|Entrance to the Stephen Foster Memorial at the 1972 Florida Folk Festivals||Entrance to the Stephen Foster Memorial at the 1972 Florida Folk Festivals||Still Image||Folk festivals|
Folklore revival festivals
Signs and signboards
|Examples of wrought ironwork||Examples of wrought ironwork||Still Image||Blacksmiths|
|Fisher Donald Vickers being interviewed on his property||Fisher Donald Vickers being interviewed on his property||Still Image||Fieldwork|
Fisher Donald Vickers being interviewed on his property
- Seventeen color slides. Vickers was a long-time catfisher, who also gigged frogs to help earn more money for his family. Two images of a gate on his property with a Keep Closed sign. In the same box, folder 10, there is a transcript of the interview, but there is no tape. In 1992, the Palm Beach Community College contracted the Florida Folklife Program to conduct ten days of fieldwork in March 1992 around Lake Okeechobee for a Lakefront Legacy Festival later that year (16 May 1992). Headed up by FFP folklorist Debbie Fant, and assisted by Robert Stone and Robert Shanafelt, the fieldwork involved 26 informants, slides, print images and recorded interviews. In the end, the FFP recommended seven people for festival participation.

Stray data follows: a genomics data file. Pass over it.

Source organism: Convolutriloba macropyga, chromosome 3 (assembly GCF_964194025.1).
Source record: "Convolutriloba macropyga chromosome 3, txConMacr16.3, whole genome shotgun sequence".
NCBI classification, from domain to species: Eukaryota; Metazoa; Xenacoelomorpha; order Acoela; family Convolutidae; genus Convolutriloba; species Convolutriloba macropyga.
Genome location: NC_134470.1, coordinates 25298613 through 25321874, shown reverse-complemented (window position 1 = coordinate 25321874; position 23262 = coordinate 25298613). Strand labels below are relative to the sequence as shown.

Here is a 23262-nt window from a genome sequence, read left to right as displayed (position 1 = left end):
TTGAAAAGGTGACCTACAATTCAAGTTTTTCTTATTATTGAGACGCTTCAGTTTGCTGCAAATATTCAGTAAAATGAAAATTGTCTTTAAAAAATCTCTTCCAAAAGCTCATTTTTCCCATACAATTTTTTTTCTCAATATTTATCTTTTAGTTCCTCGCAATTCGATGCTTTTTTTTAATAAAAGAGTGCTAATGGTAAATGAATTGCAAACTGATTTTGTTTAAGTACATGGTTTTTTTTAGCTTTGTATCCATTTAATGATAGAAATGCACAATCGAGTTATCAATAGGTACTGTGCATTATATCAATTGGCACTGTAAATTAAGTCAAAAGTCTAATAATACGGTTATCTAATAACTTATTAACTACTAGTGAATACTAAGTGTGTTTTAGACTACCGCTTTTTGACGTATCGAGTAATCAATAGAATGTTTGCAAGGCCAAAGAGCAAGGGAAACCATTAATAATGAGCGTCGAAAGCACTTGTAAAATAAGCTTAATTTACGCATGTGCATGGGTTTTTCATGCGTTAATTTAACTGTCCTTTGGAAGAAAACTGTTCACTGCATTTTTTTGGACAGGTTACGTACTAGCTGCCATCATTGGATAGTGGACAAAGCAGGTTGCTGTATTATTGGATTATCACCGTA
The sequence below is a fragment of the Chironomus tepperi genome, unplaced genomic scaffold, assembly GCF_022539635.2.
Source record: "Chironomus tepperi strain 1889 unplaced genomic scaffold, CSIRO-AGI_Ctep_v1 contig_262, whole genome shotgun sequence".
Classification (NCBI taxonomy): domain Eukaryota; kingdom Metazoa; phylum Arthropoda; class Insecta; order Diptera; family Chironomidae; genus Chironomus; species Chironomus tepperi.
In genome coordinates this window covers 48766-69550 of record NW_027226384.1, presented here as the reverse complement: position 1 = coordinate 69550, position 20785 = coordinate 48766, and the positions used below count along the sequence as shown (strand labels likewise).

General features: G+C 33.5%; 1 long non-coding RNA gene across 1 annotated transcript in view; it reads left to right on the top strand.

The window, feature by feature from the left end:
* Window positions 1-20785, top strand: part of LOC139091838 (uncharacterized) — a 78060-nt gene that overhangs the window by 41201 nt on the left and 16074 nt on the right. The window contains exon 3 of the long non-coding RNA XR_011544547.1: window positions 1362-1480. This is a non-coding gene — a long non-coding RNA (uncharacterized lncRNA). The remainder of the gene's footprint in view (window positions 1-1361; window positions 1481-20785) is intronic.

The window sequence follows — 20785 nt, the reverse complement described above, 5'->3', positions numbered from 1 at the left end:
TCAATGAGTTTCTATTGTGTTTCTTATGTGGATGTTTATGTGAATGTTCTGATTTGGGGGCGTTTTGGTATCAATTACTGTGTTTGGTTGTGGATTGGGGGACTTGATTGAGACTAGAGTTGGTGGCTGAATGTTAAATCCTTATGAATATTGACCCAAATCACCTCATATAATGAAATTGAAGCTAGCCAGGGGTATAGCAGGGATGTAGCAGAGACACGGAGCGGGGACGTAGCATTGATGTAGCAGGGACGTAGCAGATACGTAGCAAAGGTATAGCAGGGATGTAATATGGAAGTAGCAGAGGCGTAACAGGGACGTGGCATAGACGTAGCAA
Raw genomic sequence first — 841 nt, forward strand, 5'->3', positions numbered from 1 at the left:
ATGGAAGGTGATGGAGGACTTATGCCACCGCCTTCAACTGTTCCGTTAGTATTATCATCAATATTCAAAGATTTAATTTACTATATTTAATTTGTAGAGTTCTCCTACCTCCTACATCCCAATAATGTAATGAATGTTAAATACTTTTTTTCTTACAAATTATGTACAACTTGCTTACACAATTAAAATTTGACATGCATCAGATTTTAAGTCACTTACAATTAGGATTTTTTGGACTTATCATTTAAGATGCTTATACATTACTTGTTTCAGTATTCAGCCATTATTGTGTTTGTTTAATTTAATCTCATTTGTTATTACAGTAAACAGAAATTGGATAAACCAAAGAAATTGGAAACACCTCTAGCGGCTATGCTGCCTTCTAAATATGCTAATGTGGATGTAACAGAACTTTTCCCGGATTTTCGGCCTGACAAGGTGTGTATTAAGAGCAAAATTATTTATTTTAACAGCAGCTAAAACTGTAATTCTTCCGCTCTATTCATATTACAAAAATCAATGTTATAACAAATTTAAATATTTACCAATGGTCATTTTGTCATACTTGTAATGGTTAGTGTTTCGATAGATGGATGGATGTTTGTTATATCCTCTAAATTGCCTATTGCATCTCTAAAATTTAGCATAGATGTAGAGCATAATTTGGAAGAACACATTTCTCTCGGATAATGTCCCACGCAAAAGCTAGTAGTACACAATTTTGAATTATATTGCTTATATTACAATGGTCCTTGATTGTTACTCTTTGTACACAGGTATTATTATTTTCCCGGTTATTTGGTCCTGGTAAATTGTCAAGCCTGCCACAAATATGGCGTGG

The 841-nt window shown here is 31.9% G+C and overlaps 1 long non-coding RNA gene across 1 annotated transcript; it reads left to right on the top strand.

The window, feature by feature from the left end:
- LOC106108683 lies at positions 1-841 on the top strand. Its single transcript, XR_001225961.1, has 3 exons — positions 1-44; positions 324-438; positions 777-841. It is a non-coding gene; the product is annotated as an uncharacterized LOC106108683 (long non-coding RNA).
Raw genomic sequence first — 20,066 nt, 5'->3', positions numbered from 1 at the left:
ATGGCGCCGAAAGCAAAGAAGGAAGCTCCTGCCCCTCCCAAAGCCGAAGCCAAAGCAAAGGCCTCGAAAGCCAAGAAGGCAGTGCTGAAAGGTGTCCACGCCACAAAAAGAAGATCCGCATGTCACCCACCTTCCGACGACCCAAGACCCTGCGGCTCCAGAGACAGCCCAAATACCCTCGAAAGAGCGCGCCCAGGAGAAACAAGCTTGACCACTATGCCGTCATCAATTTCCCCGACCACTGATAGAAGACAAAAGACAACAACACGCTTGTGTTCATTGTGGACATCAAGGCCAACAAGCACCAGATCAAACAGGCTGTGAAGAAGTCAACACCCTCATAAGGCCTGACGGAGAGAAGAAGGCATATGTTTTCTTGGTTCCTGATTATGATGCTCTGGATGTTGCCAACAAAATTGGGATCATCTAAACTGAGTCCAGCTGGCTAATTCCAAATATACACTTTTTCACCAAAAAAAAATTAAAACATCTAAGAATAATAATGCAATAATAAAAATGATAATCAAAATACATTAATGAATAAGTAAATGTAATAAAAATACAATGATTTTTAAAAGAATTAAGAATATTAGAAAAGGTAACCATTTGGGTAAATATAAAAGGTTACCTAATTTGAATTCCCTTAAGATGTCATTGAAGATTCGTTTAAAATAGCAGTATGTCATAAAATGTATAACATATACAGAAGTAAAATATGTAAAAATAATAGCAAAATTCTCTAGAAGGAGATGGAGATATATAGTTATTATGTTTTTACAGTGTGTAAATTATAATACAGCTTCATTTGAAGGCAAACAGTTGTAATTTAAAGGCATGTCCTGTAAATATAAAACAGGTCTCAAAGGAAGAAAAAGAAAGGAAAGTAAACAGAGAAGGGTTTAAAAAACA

|Iron gate in Gainesville||Iron gate in Gainesville||Still Image||Metal craft|
Iron gate in Gainesville
- One color print. Image of iron gate within a brick fence in Gainesville. Gate made by blacksmith Frances Williams. c. 1978
|Rancher Leon Moss on his M and M Ranch||Rancher Leon Moss on his M and M Ranch||Still Image||Fieldwork|
Rancher Leon Moss on his M and M Ranch
- Seven color slides. The Folk Arts in Education Project in Palm Beach County was a joint venture between the Palm Beach County School System and the Florida Folklife Program. It was conducted between 1986 and 1987 by folklorist Jan Rosenberg with funding from the National Endowment for the Arts to add to existing social studies curriculum. The goal was to impart an appreciation of multi-ethnic traditions and provide a sense of place to the mobile student population. The project focused on the Florida Studies component for fourth grade students. The project consisted of field research to identify local traditions and folk artists, a series of five two-day seminars to acquaint teachers with the use of folklore and folk arts, in-school programs conducted by a folklorist and traditionalist, which included visits by local folk artists. In total, the project involved 15 schools with 779 students.